Heathrow expansion plans fail to meet Labour’s key tests
The party’s leadership opposes a third runway but will give its MPs a free vote in the Commons.
Labour’s leadership opposes plans for a third runway at Heathrow but will give its MPs a free vote on the proposals, the party has announced.
Support for expansion was conditional on four tests being met but the Government blueprint falls short, shadow transport secretary Andy McDonald said.
Labour has called on all parties to offer a free vote when the divisive plans go before MPs.
Boris Johnson is one of a number of senior Tories who have campaigned against expansion for many years and it is widely expected the Foreign Secretary will conveniently be away on business when the vote takes place.
Theresa May is hoping to push legislation through with the backing of the SNP, which has been supportive following promises of extra links to Scotland, as well as some Labour MPs.
A free vote across the House could unleash opposition from within Tory and Scottish nationalist ranks.
The Cabinet approved the expansion plans earlier this month after years of wranglings and delays.
Labour had set four tests for support, increased capacity, C02 reduction, minimised noise and shared benefits across the UK, and said none had been met.
Heathrow expansion is incompatible with our environmental and climate change obligations and cannot be achieved without unacceptable impacts on local residents Andy McDonald
The party said the plans do not guarantee that a third runway is deliverable, are not consistent climate change obligations and ministers have failed to set out clear targets for noise mitigation.
It also warned that claims up to 15% of all new routes be reserved for the domestic market could mean as little as 1% in practice.
Mr McDonald said: “Labour has always argued that airport expansion must meet our four tests.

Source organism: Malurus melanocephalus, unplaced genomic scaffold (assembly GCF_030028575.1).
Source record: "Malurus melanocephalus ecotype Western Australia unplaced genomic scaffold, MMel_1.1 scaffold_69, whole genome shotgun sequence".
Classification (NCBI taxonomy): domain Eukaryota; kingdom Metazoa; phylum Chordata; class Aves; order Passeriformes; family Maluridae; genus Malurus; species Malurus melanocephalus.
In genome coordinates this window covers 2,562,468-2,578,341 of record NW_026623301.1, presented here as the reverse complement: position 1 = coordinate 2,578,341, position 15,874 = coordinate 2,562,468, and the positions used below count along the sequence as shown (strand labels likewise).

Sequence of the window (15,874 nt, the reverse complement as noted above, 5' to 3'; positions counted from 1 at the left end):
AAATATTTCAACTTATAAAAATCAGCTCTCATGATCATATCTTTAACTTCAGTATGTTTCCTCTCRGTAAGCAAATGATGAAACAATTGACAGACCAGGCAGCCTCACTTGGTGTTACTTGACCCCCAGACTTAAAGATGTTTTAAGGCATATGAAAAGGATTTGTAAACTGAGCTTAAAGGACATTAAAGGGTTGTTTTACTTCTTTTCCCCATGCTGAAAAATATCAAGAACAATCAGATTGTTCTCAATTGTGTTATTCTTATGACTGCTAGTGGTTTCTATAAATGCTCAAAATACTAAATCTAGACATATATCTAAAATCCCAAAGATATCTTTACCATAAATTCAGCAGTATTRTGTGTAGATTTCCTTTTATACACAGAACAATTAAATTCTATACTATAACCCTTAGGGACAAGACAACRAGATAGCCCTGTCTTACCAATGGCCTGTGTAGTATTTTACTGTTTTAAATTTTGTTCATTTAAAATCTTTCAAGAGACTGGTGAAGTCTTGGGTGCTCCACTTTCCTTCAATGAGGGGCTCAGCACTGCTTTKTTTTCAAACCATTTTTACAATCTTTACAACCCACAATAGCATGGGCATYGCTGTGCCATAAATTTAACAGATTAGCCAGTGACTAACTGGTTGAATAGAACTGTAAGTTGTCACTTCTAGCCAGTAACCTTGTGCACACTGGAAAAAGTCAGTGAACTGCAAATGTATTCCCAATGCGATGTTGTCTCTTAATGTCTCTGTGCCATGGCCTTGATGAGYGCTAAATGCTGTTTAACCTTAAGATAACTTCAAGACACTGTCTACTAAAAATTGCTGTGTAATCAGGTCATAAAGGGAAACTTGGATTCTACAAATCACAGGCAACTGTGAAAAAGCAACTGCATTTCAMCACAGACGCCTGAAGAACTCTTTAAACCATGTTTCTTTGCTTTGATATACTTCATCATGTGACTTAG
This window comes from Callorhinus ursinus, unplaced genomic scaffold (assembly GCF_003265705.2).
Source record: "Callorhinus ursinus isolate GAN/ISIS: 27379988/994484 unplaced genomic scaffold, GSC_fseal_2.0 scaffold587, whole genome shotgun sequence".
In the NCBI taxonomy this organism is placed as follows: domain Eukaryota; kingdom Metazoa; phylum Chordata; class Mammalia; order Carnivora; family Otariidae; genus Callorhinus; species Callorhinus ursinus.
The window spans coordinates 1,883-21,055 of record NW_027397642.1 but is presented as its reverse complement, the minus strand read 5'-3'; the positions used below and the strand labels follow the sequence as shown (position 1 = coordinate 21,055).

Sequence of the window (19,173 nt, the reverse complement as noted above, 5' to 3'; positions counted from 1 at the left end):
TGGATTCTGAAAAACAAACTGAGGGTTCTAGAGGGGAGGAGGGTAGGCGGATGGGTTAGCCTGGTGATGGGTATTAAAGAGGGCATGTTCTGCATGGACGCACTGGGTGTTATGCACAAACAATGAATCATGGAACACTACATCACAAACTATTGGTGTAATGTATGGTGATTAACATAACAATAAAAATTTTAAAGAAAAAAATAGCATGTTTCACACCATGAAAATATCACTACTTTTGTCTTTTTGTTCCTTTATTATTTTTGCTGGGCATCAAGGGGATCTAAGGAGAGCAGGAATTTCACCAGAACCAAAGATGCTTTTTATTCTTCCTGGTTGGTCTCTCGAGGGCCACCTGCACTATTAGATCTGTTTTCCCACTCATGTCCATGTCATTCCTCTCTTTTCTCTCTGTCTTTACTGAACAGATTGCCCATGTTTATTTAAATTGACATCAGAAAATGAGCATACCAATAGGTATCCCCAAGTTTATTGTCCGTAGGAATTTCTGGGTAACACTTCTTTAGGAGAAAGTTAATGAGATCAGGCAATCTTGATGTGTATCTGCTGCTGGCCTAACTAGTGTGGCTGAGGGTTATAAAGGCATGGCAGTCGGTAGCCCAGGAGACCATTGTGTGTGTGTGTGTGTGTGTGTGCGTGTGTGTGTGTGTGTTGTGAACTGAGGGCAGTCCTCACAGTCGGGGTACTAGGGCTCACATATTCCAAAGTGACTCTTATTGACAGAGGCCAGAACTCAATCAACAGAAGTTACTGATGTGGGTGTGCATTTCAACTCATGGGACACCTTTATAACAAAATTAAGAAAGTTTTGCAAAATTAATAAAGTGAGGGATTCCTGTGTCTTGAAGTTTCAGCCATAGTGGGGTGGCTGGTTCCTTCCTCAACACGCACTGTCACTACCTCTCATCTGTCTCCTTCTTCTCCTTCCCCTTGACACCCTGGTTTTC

“After careful and rigorous consideration, we are clear that they have not been met.
“Heathrow expansion is incompatible with our environmental and climate change obligations and cannot be achieved without unacceptable impacts on local residents.
“The improved connectivity to the regions of the UK cannot be guaranteed and there are unanswered questions on the costs to the public purse and the deliverability of the project.
“We support vital investment in our country’s transport infrastructure, but every investment must be tested on whether it provides real value for money and sustainability.
“A third runway at Heathrow fails this test.”
John Stewart, chairman of anti-expansion group Hacan, welcomed Labour’s stance, and said it created “more uncertainty about how the vote will go”.
He added: “The fact that the main opposition party is not backing a third runway means greater risks for Heathrow’s financial backers who are ploughing billions into a scheme that might be pulled by a future government.”
A Heathrow spokesman said: “We are disappointed that Labour have disregarded much of the evidence on how their four tests will be met by Heathrow expansion.
“The independent Airports Commission – after its 2.5 year, £20 million study – found Heathrow’s plans for a north-west runway deliver on all fronts including carbon, noise, air quality and nationwide benefits.
“Despite the decision, we retain the support of trade unions and many backbench Labour MPs and will continue to engage constructively with the Labour Transport Team as we deliver a lasting legacy for future generations, fulfilling our commitments to the economy and the environment.”